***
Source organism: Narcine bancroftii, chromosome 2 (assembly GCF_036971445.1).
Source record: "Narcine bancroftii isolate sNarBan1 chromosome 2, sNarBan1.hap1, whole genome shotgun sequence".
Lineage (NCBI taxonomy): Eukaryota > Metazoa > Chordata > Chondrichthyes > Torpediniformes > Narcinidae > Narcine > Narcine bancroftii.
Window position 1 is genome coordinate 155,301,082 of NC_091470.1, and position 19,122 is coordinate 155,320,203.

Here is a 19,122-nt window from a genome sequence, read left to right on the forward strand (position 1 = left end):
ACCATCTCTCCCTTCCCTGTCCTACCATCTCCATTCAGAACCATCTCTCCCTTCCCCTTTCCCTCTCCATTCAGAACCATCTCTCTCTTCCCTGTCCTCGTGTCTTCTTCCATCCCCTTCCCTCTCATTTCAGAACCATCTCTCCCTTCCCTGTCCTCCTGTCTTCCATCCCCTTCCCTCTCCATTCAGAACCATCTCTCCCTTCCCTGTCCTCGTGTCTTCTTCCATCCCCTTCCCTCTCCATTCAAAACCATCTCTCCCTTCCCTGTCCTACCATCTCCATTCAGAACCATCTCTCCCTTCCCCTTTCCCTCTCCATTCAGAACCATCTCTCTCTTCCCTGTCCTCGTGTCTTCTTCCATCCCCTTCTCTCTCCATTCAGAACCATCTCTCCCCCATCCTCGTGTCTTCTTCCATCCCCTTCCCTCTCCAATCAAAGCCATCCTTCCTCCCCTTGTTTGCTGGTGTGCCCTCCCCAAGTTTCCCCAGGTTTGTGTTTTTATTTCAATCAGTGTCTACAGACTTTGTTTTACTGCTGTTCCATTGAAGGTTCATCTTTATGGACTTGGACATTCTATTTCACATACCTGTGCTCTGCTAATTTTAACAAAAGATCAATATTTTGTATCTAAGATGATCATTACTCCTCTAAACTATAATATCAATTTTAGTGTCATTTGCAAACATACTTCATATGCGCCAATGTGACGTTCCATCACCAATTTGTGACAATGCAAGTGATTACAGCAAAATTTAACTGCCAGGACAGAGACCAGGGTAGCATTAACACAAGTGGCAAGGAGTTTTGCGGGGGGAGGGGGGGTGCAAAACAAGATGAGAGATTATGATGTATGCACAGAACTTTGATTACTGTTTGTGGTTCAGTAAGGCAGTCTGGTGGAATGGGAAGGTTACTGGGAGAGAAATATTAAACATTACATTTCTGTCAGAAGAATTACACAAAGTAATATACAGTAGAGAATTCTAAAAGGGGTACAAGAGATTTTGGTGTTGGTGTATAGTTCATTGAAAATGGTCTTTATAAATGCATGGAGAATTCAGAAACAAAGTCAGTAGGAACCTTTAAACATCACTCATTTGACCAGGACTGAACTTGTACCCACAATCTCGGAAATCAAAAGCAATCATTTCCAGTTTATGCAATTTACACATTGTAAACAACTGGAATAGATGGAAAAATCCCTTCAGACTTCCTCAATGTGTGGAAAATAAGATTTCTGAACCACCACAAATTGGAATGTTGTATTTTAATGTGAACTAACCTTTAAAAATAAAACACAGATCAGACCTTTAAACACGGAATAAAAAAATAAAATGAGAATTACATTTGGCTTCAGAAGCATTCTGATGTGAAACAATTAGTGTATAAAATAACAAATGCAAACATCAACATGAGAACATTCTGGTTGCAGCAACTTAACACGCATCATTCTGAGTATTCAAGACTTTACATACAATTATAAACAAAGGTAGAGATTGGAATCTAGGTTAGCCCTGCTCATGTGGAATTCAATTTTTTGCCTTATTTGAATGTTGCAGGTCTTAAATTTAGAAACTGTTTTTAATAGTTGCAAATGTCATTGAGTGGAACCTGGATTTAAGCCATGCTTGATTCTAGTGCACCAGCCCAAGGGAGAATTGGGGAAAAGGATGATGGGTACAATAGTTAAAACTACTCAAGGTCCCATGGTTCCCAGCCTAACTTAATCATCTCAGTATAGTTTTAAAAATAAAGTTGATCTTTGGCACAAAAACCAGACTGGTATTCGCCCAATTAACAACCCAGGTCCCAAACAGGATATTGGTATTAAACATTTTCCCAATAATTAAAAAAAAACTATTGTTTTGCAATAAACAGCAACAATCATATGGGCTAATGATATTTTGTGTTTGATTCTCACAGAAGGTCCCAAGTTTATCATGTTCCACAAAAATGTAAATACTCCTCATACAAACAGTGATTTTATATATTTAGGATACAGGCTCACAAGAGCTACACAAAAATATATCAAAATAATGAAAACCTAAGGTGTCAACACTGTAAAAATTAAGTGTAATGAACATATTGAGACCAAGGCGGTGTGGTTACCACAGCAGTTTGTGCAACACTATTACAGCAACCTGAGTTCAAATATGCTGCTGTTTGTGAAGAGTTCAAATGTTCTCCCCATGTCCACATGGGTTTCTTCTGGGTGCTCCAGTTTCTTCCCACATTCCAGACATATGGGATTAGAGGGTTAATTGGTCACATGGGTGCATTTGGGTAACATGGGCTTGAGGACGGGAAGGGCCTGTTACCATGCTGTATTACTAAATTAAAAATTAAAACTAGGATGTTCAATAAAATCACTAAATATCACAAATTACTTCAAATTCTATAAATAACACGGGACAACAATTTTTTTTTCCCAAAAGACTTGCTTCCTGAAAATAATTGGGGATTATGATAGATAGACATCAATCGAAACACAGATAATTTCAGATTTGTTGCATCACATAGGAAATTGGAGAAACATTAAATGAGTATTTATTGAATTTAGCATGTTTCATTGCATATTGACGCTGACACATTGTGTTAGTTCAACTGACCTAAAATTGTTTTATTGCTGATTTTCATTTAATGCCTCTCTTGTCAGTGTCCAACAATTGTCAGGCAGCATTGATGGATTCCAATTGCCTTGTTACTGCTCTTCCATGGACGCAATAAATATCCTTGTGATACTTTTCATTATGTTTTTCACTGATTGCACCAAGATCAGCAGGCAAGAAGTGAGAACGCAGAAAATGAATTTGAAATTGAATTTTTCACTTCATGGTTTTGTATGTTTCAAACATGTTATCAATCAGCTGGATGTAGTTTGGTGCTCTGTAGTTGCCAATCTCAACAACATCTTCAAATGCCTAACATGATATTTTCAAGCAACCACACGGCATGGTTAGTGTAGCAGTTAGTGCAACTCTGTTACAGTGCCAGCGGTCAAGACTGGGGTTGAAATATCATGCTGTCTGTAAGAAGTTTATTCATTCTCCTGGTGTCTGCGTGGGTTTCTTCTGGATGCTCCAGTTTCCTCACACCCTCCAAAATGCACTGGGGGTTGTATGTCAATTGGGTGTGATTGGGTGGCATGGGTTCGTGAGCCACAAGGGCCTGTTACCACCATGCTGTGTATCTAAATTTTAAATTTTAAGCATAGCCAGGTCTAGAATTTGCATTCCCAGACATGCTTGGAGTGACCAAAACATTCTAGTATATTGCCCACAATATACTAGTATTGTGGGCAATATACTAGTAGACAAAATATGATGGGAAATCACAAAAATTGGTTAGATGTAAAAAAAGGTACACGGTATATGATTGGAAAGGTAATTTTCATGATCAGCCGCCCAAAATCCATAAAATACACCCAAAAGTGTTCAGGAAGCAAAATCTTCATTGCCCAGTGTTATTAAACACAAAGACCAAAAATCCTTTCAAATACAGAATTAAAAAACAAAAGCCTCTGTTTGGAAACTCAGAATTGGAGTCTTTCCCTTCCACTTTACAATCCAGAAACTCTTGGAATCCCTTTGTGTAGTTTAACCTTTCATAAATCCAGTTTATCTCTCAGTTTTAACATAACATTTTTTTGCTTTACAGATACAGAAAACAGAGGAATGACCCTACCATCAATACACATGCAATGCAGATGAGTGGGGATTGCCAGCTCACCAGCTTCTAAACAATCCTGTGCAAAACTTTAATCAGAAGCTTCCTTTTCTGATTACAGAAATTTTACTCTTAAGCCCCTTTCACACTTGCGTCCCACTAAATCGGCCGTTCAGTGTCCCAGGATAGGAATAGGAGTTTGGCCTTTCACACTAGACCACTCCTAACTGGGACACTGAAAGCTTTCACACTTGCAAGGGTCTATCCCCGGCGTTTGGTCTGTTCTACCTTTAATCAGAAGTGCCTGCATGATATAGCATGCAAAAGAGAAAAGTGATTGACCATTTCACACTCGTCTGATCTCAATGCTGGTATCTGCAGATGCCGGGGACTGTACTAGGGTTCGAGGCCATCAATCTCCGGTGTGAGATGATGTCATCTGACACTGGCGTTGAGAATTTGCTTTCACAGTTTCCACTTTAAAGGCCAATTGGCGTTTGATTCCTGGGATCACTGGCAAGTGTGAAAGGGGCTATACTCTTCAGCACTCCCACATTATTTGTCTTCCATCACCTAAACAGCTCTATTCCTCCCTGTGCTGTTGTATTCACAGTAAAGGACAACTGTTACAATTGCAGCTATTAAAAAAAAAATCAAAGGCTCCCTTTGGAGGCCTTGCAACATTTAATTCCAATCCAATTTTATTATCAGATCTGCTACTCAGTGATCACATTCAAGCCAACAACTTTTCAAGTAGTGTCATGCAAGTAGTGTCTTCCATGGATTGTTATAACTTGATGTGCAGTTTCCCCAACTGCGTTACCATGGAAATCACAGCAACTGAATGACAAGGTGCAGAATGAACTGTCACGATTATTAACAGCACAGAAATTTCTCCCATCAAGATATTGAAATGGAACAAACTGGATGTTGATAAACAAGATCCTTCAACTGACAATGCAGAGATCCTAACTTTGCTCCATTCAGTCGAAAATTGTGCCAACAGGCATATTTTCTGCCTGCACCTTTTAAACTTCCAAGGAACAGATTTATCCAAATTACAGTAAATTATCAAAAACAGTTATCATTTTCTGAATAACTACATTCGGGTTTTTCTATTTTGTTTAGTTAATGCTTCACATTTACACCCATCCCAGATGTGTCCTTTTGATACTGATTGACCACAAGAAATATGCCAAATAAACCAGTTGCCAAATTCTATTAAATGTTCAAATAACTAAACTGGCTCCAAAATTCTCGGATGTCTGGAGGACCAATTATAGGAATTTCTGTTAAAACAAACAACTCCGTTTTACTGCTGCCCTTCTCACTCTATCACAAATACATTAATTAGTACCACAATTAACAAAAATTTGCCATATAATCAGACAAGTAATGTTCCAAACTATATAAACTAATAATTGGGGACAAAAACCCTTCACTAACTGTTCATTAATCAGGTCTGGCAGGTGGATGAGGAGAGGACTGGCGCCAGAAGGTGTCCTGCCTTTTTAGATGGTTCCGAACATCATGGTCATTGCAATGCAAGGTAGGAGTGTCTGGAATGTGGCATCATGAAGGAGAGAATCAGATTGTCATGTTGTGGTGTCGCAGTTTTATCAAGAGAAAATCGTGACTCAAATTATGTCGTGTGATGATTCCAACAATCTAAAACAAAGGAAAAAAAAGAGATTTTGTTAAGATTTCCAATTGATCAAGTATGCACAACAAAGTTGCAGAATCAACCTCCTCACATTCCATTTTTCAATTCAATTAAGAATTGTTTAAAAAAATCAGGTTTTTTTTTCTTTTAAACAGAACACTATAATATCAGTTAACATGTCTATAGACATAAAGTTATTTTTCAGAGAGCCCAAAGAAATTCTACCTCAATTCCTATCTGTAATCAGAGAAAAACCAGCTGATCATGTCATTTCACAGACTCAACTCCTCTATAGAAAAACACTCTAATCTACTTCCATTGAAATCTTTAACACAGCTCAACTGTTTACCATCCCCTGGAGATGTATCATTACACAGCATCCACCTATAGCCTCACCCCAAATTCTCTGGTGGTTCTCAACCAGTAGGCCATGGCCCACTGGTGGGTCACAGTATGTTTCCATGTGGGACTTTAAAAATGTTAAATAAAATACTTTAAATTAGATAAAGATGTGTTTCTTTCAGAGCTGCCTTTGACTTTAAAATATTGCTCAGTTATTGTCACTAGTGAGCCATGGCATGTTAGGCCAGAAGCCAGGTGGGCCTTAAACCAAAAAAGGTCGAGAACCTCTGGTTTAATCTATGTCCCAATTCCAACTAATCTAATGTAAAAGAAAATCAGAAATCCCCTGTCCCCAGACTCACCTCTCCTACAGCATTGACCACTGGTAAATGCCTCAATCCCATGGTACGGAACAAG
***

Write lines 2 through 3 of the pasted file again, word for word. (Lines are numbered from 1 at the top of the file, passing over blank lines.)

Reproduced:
Source record: "Narcine bancroftii isolate sNarBan1 chromosome 2, sNarBan1.hap1, whole genome shotgun sequence".
Lineage (NCBI taxonomy): Eukaryota > Metazoa > Chordata > Chondrichthyes > Torpediniformes > Narcinidae > Narcine > Narcine bancroftii.